Each excavation site is fenced and locked
From the copper and bronze tools discovered and the custom of burying the dead with pots and ornaments, it was concluded that these relics belong to a civilization³ from 2,000 to 3,000 years old similar to the one covered in the Ban Kao National Museum, Kanchanaburi.
Tools and pottery of that period
³This civilization probably existed in the later part of the Neolithic or New Stone Age which lasted from 6,000 BC - 2,000 BC.
This early community had extended burials; mass community graves in which the dead, adults of both sexes and grown up children were buried in rows of shallow graves about 40 – 110 cm below present ground level. Two forms of burials were practised; for adults and still born infants.
Mass grave after most of the relics have been removed
One of the skeletons
Broken pieces of pottery were laid on the grave before the bodies were laid in supine positions. Adults were buried with metal tools and weapons, personal ornaments made from glass stone, turtle shells and even the foot of a piglet. Still born infants were kept in large jars and buried near home.
This photo illustrates the burial custom for adults
A building was constructed to serve as a museum to house many of the displays. Unfortunately, it was closed during our visit.
Ban Pong Manao Museum
This conservation project, the pride of the Ban Pong Manao Community, has served to protect ancient artifacts and help develop the community through tourism.
This is not so much the commercial benefits of tourism but the personal development of the members of the community who are trained as museum guides by archaeology students from the university.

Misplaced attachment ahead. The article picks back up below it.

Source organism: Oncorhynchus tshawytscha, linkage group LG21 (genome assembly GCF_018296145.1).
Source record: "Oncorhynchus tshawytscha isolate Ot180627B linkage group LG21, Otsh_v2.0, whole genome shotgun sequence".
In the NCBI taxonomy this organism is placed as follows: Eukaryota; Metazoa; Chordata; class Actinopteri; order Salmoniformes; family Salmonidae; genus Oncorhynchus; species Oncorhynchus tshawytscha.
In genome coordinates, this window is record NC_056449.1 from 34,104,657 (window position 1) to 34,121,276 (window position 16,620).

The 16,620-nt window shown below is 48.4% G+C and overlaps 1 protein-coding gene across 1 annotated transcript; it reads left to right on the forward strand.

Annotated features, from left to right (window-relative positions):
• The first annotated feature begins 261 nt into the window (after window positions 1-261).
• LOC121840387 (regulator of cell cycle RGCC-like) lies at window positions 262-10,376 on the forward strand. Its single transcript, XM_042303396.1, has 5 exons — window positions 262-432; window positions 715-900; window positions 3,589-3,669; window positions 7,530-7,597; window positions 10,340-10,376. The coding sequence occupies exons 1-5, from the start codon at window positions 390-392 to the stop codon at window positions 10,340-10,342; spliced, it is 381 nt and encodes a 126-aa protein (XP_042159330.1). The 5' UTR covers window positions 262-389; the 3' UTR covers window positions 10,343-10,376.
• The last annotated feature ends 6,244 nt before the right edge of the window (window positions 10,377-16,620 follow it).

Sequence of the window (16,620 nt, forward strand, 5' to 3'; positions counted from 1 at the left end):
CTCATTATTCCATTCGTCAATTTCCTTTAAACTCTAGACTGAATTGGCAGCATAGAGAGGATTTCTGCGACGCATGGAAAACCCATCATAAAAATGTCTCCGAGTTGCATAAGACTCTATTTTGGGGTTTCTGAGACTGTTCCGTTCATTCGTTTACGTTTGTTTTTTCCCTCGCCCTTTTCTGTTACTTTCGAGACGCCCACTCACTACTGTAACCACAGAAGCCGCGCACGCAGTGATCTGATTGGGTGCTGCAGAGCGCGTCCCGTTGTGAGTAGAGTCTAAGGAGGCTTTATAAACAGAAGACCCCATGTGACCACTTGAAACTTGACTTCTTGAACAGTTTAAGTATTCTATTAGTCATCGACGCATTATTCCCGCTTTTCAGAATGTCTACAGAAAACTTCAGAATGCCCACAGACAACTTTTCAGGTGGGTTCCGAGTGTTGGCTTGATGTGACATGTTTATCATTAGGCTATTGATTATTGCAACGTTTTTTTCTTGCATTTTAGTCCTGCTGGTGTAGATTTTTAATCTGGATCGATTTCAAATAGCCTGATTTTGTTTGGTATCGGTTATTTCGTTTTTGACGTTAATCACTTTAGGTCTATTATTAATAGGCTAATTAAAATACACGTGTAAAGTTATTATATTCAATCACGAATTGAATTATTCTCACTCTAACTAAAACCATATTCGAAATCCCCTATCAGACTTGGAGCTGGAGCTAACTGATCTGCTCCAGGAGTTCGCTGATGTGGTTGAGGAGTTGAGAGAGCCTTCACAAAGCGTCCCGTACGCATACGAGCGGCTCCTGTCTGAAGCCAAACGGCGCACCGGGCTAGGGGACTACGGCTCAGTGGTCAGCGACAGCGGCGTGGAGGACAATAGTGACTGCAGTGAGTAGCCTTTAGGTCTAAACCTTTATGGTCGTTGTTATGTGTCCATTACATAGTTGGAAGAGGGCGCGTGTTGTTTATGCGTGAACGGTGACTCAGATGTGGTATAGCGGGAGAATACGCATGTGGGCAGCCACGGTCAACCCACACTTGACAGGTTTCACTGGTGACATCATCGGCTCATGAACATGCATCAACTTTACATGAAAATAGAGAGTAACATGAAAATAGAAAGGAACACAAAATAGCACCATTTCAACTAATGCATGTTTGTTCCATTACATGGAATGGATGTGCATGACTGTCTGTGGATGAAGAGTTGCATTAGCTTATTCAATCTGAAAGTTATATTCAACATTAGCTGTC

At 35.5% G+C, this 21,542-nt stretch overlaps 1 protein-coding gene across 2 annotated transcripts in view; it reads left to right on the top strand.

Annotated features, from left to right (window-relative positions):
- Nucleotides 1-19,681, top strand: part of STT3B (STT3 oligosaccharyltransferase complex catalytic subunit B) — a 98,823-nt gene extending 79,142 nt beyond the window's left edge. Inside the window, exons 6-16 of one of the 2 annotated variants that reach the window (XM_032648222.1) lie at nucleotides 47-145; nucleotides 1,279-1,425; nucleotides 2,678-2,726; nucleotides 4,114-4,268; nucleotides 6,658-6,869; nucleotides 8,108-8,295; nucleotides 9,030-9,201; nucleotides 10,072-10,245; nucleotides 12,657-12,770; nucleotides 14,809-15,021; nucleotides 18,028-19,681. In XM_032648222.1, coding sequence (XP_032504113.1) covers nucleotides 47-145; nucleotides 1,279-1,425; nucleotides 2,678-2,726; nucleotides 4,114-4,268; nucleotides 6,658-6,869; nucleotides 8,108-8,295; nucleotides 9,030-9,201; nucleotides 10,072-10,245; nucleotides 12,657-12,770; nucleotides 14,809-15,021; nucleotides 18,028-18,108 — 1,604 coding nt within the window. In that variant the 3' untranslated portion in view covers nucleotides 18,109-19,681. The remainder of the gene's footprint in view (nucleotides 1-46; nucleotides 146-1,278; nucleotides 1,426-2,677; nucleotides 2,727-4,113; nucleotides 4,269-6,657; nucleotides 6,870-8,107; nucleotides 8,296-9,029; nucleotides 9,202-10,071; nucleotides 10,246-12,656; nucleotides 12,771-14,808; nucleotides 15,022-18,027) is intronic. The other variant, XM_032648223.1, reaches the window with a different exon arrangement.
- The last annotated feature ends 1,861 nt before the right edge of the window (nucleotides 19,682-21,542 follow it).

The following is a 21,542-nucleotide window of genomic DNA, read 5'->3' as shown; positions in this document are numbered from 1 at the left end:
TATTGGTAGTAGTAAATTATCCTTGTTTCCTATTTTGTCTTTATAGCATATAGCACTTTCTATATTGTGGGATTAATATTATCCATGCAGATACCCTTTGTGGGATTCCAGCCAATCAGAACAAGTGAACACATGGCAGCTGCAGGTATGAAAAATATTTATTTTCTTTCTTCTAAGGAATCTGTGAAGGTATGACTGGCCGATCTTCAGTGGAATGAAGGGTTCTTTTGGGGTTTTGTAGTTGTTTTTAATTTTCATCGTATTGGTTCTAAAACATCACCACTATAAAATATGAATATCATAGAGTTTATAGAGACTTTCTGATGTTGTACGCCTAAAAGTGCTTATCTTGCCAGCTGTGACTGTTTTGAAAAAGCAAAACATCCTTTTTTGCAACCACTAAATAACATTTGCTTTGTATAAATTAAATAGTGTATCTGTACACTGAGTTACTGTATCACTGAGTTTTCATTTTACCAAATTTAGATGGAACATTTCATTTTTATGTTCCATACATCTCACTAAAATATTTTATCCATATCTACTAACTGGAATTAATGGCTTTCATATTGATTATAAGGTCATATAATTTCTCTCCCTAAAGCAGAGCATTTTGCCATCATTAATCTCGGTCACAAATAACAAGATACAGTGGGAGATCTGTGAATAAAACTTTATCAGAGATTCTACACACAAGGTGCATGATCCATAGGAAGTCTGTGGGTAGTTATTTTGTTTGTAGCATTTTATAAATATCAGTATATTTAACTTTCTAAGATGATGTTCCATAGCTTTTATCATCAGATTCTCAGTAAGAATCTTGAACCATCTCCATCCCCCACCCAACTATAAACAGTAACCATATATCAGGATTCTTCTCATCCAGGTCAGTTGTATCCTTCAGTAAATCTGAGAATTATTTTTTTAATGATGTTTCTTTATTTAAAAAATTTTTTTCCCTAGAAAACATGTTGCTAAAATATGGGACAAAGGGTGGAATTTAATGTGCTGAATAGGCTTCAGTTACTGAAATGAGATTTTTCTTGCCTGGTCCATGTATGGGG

During the long school vacation, school children volunteer as guides. This experience gives the students new knowledge and develops confidence in public speaking. From the performance of the three junior guides who conducted our tour of the open site museum, I think they have done very well. A big thank you for the information provided!
Our young volunteer guides
The open site museum is open every day. Admission is free. To view the displays inside the building and for trained guides, please call to make an appointment.
Ban Pong Manao Community Museum and Archaeological Site
Wat Pong Manao
Tambon Huai Khun Ram
Tambon Administrative Organization – 036 704 024
Ban Pong Manao Village Chief – 094 289 1988
Muak Lek Hillside
After visiting a waterfall where seven maidens reputed drowned and two mass burial sites, we decided to call it a day as it was already four in the afternoon.
We drove south along highway 2243 towards Pak Chong in Korat to look for accommodation. We didn’t get to Pak Chong that afternoon as we were stopped in out tracks by this stunning sight along the way.
Muak Lek Hillside
Here we stayed there for the night as the only guests; outnumbered by the staff. The grounds of the Muak Lek Hillside are beautiful with vast peaceful and well landscaped gardens.
Grounds of the Muak Lek Hillside
The restaurant serves good Thai and Western food and the ambience made our dinner and breakfast on the terrace memorable.
Breakfast on the terrace
After breakfast it was on to Pak Chong and highway 2 past Saraburi and back to Bangkok. The route down to Pak Chong has several resorts, motels, restaurants and café. So accommodation is easily available along this scenic route.
For enquires please contact
Muak Lek Hillside
Telephone: 036 346 320, 088 725 8127, 090 427 2594
Muak Lek is a very pleasant district to drive through, visit the various places of natural beauty, stay the night in any of the numerous resorts along the way and drive back to Bangkok the next morning, an enjoyable weekend getaway.
This journey through three provinces; Saraburi, Lopburi and Nakhon Ratchasima, is one of stark contrasts.
Dragon fruit plantation on the way to Pak Chong
Map of Muak Lek Attractions
If the map doesn’t appear, click on this link
How to get there
From Bangkok - Vibhawadi Rangsit Road - past Don Mueang Airport - Highway 1 – Saraburi – Highway 2
Route taken; Highway 2, route 2089 to Wang Muang, route 3017 to Wat Pong Takob, route 2273 – 2282 to Wat Pong Manao, 2243 to Muak Lek Hillside and Pak Chong.
Historical treasures of Buriram